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Latitude: 50.4312 / 50°25'52"N
Longitude: -3.7604 / 3°45'37"W
OS Eastings: 275064
OS Northings: 60515
OS Grid: SX750605
Mapcode National: GBR QH.1CN9
Mapcode Global: FRA 370X.8V1
Entry Name: Venton House venton Manor venton Manor and Venton House Including Garden Boundary Adjoining South Venton Manor
Listing Date: 9 February 1961
Last Amended: 29 April 1993
Source: Historic England
Source ID: 1210336
English Heritage Legacy ID: 101086
Location: Dartington, South Hams, Devon, TQ9
District: South Hams
Civil Parish: Dartington
Traditional County: Devon
Lieutenancy Area (Ceremonial County): Devon
Church of England Parish: Dartington St Mary
Church of England Diocese: Exeter
SX76SE Venton Manor and
1/171 Venton House including
garden boundary adjoining
South Venton Manor
(formerly listed as
Remains of courtyard mansion. Remains of circa late C15 hall; early C16 and late
C16/early C17 lodging ranges; remains of circa early C16 gatehouse; early-mid C19
partly rebuilt and extended. Local limestone rubble with some granite, red sandstone and Beerstone windows and doorframes. Steeply-pitched Welsh slate roof with gabled ends, left end half-hipped, right end higher roof; roof over early-mid C19 extension to north west is hipped.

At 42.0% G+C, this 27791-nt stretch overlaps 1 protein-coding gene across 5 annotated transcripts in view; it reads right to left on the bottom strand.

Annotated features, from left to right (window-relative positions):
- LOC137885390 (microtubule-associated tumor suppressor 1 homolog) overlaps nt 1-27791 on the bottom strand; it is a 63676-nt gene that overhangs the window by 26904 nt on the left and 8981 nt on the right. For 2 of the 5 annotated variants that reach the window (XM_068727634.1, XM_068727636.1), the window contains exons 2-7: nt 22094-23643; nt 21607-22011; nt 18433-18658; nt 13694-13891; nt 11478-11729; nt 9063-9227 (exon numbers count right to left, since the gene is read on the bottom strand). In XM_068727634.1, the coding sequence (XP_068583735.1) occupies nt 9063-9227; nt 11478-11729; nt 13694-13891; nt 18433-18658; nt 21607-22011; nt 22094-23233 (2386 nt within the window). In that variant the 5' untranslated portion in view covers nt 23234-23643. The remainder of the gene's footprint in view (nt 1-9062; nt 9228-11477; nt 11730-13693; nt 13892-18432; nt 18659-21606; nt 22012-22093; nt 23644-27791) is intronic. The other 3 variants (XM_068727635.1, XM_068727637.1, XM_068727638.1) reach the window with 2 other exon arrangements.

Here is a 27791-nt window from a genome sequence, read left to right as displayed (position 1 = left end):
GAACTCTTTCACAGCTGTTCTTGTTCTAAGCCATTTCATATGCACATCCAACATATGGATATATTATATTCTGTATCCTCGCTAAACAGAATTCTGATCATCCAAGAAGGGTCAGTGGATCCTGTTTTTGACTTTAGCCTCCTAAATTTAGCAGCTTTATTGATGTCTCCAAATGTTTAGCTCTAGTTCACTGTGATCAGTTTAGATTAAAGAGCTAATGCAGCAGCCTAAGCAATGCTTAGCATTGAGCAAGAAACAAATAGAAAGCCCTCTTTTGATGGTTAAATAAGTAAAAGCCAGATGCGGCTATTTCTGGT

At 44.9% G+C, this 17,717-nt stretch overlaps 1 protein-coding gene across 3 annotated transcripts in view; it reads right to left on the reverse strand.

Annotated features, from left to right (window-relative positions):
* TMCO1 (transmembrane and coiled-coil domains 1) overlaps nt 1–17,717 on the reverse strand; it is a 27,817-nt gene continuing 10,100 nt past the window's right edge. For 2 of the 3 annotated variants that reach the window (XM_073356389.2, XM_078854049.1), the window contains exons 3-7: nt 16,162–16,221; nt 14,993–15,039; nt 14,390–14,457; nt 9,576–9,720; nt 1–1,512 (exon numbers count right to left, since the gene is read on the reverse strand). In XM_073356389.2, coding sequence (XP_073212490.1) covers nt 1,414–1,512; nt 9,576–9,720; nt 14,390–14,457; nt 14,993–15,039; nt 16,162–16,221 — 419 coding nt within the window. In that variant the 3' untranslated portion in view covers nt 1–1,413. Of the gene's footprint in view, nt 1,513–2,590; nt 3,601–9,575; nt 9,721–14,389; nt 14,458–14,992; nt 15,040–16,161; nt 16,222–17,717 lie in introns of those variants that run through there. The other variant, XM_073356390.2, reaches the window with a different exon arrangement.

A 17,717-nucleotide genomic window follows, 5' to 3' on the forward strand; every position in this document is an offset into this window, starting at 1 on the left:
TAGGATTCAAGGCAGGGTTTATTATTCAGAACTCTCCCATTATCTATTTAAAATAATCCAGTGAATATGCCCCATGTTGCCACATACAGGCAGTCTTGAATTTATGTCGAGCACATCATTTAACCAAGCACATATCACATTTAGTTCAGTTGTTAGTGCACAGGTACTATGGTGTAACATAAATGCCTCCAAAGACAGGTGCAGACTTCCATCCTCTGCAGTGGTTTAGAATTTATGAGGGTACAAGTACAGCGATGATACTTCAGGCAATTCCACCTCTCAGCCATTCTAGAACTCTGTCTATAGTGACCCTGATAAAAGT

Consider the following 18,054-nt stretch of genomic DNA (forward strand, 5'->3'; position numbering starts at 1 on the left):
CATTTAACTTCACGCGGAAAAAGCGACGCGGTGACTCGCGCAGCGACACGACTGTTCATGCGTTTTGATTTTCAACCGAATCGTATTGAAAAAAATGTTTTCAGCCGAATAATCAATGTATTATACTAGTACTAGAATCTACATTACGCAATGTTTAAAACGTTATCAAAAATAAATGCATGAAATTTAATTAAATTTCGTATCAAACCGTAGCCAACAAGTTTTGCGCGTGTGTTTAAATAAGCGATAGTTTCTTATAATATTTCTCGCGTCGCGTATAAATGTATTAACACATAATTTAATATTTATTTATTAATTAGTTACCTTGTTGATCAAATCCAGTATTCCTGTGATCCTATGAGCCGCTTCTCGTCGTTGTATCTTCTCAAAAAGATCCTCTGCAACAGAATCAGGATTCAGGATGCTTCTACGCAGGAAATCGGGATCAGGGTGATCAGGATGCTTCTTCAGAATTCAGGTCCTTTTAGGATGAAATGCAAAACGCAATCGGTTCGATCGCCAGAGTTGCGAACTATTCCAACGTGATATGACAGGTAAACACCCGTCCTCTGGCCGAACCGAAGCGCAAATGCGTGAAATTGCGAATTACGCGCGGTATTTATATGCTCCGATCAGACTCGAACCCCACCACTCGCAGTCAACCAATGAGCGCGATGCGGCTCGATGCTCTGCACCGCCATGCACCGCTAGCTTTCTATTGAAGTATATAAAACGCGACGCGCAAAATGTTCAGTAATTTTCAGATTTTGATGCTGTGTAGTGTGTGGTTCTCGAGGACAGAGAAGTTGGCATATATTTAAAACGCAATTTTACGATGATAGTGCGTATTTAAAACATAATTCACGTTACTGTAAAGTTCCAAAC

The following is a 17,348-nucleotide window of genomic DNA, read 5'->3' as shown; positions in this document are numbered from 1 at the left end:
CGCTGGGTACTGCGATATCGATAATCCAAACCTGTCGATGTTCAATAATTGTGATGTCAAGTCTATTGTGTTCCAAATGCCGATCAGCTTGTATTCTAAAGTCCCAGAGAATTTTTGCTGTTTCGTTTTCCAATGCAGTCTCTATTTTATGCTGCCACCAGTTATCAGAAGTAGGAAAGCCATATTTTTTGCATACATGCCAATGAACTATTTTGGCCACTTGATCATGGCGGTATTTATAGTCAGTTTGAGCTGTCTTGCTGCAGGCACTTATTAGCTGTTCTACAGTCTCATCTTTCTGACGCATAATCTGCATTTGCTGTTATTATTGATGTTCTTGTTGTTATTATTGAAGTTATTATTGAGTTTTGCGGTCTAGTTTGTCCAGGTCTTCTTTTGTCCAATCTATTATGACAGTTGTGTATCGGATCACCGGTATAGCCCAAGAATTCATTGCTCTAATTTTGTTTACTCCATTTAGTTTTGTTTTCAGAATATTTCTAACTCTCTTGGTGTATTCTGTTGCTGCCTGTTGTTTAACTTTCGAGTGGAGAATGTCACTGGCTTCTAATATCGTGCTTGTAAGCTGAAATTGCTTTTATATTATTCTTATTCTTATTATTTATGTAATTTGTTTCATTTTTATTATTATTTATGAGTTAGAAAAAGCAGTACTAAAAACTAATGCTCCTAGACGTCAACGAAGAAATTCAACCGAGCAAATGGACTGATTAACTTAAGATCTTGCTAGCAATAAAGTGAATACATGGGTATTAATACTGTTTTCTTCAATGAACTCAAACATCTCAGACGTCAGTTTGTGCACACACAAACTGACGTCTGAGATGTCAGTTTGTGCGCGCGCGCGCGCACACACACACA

PLAN: Ranges on four sides of courtyard. Long south range facing north onto courtyard is lodging range, the early C16 part of ten rooms on two floors and later C16 part to west contained twelve rooms on three floors; extended to west circa 1840s. The hall range was located on the west side of the courtyard, an end hall, its fireplace remaining in situ on north side of lodgings range, but hall and lower end to north reconstructed as farm building in about early C19. On north side of courtyard remains of gatehouse at centre with carriageway through, the outer arch reset, the inner arch relocated in south lodgings range. The east range reconstructed in C19 as a barn.
EXTERIOR: 2 storeys. The north front elevation of lodgings range facing the
courtyard is asymmetrical. To left and chamber above have moulded 2-light windows